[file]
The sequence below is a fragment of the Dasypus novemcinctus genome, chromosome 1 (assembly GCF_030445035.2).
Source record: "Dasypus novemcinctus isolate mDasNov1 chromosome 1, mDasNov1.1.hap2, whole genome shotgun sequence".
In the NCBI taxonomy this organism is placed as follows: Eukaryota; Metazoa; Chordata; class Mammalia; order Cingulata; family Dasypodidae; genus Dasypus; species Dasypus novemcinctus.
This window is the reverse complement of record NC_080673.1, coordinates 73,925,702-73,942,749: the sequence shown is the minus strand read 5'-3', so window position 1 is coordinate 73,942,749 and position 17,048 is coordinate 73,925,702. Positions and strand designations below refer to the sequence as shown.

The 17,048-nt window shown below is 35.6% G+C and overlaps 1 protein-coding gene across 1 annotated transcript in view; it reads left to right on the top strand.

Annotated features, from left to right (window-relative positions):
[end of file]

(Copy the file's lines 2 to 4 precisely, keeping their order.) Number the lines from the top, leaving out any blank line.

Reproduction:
Source record: "Dasypus novemcinctus isolate mDasNov1 chromosome 1, mDasNov1.1.hap2, whole genome shotgun sequence".
In the NCBI taxonomy this organism is placed as follows: Eukaryota; Metazoa; Chordata; class Mammalia; order Cingulata; family Dasypodidae; genus Dasypus; species Dasypus novemcinctus.
This window is the reverse complement of record NC_080673.1, coordinates 73,925,702-73,942,749: the sequence shown is the minus strand read 5'-3', so window position 1 is coordinate 73,942,749 and position 17,048 is coordinate 73,925,702. Positions and strand designations below refer to the sequence as shown.